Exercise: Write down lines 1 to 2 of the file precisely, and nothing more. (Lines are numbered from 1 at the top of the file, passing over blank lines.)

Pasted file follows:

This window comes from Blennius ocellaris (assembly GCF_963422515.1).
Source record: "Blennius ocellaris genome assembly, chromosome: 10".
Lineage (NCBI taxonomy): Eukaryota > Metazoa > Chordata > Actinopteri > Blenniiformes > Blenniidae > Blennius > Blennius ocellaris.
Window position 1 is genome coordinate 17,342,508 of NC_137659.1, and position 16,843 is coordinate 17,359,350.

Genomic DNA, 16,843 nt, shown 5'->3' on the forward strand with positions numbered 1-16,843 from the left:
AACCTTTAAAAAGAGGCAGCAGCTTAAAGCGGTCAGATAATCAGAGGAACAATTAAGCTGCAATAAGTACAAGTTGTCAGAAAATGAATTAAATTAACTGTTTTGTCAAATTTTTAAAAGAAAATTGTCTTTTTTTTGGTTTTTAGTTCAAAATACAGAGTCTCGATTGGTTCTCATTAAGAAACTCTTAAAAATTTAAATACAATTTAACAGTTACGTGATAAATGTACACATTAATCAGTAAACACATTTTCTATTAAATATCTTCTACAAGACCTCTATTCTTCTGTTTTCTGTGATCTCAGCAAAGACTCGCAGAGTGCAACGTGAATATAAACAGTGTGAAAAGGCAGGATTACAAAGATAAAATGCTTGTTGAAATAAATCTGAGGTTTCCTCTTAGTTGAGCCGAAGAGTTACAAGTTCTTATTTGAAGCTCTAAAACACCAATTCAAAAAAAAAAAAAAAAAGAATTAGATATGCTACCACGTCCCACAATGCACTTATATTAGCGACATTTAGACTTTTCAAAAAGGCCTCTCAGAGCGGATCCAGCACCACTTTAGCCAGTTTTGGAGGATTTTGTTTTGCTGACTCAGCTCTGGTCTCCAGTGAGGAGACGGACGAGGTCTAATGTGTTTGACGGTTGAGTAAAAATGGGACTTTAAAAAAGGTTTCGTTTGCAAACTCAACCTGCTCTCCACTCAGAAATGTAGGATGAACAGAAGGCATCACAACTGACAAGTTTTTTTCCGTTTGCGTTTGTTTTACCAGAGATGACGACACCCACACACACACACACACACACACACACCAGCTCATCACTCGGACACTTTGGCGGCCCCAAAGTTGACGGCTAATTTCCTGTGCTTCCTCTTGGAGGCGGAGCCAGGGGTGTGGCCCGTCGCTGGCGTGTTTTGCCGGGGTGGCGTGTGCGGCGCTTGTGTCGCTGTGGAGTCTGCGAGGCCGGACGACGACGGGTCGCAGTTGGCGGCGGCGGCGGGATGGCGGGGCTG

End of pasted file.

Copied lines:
This window comes from Blennius ocellaris (assembly GCF_963422515.1).
Source record: "Blennius ocellaris genome assembly, chromosome: 10".